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BioCentury Extra
As published Friday, October 24, 2014 5:56 PM PST

  • Shire sets its peer group

    With a $1.6 billion breakup fee in hand from erstwhile merger partner AbbVie Inc. (NYSE:ABBV), Shire plc (LSE:SHP; NASDAQ:SHPG) on Friday reiterated its prospects as an independent company focused on rare and specialty diseases, comparing its business development strategy to the paths taken by Gilead Sciences Inc. (NASDAQ:GILD), Biogen Idec Inc. (NASDAQ:BIIB) and Celgene Corp. (NASDAQ:CELG).

    "We are confident in our strong prospects as a standalone company," CEO Flemming Ornskov said on the company's 3Q14 earnings call. He said the company believes it has "all the elements" required to deliver $10 billion in sales by 2020, of which $7 billion is slated to come from its current products and $3 billion from its pipeline.

    "Investors should hold us to the numbers," Ornskov told BioCentury. "The plan is aggressive but not unachievable."

    He told the conference call the numbers do not include two deals made in May, the $260 million acquisition of orphan disease company Lumena Pharmaceuticals Inc. and a $75 million buyout of renal specialist Fibrotech Therapeutics Pty. Ltd.

    Ornskov noted Gilead, Biogen and Celgene validated the strategy of specialization in targeted areas of unmet need, and said Shire was confident it, too, would achieve lasting scale as a "domain expert."

    He added: "We have all the necessary resources required to continue to pursue our business development strategy," including the addition of products and candidates.

    Shire set out its "10x20" revenue building plan in June as news surfaced about AbbVie's original unsolicited acquisition offers (see BioCentury, June 30).

    On Friday, the company raised its earnings guidance for 2014. Growth of non-GAAP earnings per ADS is now forecast in the high 30% range, up from the low- to mid-30s. The company reported non-GAAP operating income of $717 million ($2.93 per ADS) in 3Q14, up 60% over 3Q13. Product sales climbed 33% to $1.6 billion, led by 66% growth of its rare disease portfolio to $645 million. Shire bolstered that segment with the addition of complement 1 (C1) esterase inhibitor Cinryze to treat hereditary angioedema (HAE) via the acquisition of ViroPharma Inc. in January.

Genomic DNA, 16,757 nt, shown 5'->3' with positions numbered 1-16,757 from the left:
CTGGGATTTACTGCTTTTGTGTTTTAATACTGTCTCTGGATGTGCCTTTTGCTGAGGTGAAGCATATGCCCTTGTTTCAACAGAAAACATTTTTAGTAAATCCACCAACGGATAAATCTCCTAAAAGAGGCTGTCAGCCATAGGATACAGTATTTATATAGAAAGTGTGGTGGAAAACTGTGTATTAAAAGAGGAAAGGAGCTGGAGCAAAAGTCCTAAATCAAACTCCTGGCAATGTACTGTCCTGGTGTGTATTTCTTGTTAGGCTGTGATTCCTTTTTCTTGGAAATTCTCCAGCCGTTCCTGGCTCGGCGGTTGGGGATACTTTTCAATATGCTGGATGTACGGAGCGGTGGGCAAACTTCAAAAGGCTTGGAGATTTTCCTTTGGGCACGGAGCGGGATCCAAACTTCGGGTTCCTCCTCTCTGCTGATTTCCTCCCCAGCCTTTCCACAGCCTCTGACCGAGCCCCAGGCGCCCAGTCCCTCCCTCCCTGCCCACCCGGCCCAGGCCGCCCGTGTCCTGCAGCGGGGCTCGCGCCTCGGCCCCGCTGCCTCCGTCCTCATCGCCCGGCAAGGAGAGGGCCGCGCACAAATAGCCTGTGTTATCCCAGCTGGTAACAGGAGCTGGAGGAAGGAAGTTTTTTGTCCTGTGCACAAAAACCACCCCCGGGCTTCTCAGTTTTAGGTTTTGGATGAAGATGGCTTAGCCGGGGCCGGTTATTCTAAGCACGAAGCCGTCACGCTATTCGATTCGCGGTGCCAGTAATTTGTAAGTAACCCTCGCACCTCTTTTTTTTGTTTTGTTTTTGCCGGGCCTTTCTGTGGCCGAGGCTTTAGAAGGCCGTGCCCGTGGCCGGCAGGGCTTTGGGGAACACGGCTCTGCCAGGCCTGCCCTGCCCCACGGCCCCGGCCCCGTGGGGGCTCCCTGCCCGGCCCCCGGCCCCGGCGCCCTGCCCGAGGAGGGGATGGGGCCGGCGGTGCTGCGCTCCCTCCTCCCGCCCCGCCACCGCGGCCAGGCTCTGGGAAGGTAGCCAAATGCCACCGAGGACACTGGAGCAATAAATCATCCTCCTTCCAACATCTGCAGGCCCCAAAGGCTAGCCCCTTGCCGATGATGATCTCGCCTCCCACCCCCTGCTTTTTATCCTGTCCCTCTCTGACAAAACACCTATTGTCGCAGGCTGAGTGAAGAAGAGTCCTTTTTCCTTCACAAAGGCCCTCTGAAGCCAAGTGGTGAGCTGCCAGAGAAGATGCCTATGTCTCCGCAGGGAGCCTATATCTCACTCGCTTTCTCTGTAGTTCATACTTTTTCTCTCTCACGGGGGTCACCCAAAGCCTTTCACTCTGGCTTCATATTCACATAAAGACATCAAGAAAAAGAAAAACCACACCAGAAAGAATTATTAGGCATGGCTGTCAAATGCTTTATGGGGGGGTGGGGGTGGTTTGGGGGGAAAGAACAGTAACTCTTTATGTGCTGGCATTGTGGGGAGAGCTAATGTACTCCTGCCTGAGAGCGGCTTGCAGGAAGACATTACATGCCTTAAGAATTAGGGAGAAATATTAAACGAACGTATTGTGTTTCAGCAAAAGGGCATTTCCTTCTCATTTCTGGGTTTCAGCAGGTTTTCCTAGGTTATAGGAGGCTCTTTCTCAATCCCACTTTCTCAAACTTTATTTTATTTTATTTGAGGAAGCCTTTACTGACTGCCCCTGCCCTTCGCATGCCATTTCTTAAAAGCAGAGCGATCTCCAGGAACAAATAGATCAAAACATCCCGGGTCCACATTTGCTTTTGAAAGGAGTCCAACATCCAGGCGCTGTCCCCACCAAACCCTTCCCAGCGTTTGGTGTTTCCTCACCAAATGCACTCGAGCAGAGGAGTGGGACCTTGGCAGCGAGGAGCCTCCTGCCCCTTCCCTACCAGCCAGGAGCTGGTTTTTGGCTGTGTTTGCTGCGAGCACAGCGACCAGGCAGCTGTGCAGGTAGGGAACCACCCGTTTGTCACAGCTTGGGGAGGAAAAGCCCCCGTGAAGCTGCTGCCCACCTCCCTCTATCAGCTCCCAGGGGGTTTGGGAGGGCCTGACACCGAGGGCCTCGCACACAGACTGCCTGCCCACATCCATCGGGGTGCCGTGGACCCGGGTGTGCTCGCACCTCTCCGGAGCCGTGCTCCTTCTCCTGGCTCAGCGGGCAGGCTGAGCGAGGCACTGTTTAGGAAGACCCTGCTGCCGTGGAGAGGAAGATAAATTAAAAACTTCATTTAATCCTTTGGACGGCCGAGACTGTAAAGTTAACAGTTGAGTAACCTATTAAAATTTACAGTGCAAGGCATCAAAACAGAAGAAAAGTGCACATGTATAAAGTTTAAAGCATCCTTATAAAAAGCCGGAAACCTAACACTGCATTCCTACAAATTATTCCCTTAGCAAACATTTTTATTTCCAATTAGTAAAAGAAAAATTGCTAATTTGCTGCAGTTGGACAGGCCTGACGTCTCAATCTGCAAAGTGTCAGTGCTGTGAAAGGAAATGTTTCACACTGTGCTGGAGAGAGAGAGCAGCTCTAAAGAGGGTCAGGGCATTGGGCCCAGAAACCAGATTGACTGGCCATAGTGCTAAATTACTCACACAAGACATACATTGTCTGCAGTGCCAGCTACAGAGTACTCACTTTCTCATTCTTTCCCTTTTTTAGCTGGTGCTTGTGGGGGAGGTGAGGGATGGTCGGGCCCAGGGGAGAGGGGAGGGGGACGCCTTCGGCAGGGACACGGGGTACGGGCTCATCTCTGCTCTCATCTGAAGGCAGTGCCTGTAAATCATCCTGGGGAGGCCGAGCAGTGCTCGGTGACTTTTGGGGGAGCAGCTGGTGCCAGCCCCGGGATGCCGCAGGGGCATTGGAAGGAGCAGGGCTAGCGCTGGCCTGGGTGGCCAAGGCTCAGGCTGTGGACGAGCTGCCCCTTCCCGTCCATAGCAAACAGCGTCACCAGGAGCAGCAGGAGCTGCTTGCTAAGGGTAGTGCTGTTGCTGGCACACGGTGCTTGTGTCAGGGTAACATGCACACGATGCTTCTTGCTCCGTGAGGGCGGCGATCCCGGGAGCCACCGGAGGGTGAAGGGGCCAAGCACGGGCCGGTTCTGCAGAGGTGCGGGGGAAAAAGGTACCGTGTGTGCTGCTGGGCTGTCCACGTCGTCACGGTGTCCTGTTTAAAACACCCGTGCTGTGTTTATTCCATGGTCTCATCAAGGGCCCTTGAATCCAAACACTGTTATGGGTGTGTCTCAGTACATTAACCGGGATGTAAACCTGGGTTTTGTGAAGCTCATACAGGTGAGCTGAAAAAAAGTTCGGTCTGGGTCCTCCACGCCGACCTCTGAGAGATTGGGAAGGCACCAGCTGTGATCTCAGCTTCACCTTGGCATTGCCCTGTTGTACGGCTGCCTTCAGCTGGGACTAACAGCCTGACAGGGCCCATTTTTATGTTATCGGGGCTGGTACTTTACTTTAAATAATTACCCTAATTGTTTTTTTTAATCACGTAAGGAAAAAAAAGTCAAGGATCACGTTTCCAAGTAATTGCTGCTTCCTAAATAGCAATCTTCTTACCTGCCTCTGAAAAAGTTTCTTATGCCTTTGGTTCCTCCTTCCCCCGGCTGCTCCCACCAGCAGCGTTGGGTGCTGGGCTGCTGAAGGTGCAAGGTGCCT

On the call, Shire deferred questions about its pipeline plans to its R&D day on Dec. 10.

    Shire's ADSs gained $9.51 to $194.49 on NASDAQ. In London, the stock was up 155p to 4,050p.

  • Unlike FDA panel, CHMP backs AZ's olaparib

    EMA's CHMP recommended marketing authorization of Lynparza olaparib from AstraZeneca plc (LSE:AZN; NYSE:AZN) as maintenance treatment of platinum-sensitive relapsed ovarian, fallopian tube or peritoneal cancer in patients with germline breast cancer early onset (BRCA) mutations who are responding to platinum-based chemotherapy. If approved, the therapy would be the first poly(ADP-ribose) polymerase (PARP) inhibitor available in the indication.

    CHMP based its recommendation on the results of the Phase II Study 19, which showed that olaparib increased progression free survival (PFS) by 7.1 months compared to placebo.

    Looking at the same data in June, FDA's Oncologic Drugs Advisory Committee voted 11-2 that the data did not support accelerated approval in the same indication. Concerns about the validity and clinical significance of the PFS data led the panel to conclude it could not put the therapy's risks in context (see BioCentury, June 30).

    In July, the agency pushed back its PDUFA date to Jan. 3 from Oct. 3 to review additional trial data.

    In other PARP news, Myriad Genetics Inc. (NASDAQ:MYGN) Friday said it has established a European lab for its companion diagnostic Tumor BRACAnalysis CDx. The test identifies patients with BRAC1 and BRAC2 mutations who may benefit from treatment with PARP inhibitors such as Lynparza. Myriad was off $1.04 to $36.96 on Friday.

  • CHMP wants more warnings for Ariad's Iclusig

    EMA's CHMP recommended stronger warnings concerning risks of blood clots and arterial blockage with use of leukemia drug Iclusig ponatinib from Ariad Pharmaceuticals Inc. (NASDAQ:ARIA). CHMP's opinion endorses a similar recommendation from EMA's Pharmacovigilance Risk Assessment Committee (PRAC) earlier this month.

    CHMP said the risk is "likely dose-related," but stopped short of recommending lower doses due to insufficient data and a concern that efficacy would be lost.

    CHMP said Ariad would update product information to reflect risks, inform healthcare professionals about the effects and risks of dosage changes, and perform an additional study to clarify whether lower doses would still offer benefits with reduced risk of clots or blockages.

    The committee also recommended that treatment be stopped after three months if a complete response has not occurred.